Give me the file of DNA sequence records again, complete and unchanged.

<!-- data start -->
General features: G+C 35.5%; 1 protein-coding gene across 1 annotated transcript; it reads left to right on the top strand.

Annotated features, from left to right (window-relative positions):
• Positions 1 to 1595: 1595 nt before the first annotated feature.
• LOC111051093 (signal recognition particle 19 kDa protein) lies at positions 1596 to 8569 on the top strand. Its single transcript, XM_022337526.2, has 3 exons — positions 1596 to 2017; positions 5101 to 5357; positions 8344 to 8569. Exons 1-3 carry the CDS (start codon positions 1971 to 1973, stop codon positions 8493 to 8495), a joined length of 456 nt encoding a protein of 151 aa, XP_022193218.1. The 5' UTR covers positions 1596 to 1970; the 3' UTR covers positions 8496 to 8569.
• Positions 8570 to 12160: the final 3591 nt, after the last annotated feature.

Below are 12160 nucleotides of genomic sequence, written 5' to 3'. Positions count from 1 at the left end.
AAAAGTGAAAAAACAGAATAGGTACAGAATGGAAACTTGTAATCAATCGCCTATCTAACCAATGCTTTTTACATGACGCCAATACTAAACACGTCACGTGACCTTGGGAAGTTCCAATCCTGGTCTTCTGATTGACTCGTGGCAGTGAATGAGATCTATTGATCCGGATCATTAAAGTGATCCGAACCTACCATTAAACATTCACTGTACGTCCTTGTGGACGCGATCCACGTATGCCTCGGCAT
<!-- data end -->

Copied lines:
General features: G+C 35.5%; 1 protein-coding gene across 1 annotated transcript; it reads left to right on the top strand.

Annotated features, from left to right (window-relative positions):
• Positions 1 to 1595: 1595 nt before the first annotated feature.
• LOC111051093 (signal recognition particle 19 kDa protein) lies at positions 1596 to 8569 on the top strand. Its single transcript, XM_022337526.2, has 3 exons — positions 1596 to 2017; positions 5101 to 5357; positions 8344 to 8569. Exons 1-3 carry the CDS (start codon positions 1971 to 1973, stop codon positions 8493 to 8495), a joined length of 456 nt encoding a protein of 151 aa, XP_022193218.1. The 5' UTR covers positions 1596 to 1970; the 3' UTR covers positions 8496 to 8569.
• Positions 8570 to 12160: the final 3591 nt, after the last annotated feature.

Below are 12160 nucleotides of genomic sequence, written 5' to 3'. Positions count from 1 at the left end.
AAAAGTGAAAAAACAGAATAGGTACAGAATGGAAACTTGTAATCAATCGCCTATCTAACCAATGCTTTTTACATGACGCCAATACTAAACACGTCACGTGACCTTGGGAAGTTCCAATCCTGGTCTTCTGATTGACTCGTGGCAGTGAATGAGATCTATTGATCCGGATCATTAAAGTGATCCGAACCTACCATTAAACATTCACTGTACGTCCTTGTGGACGCGATCCACGTATGCCTCGGCAT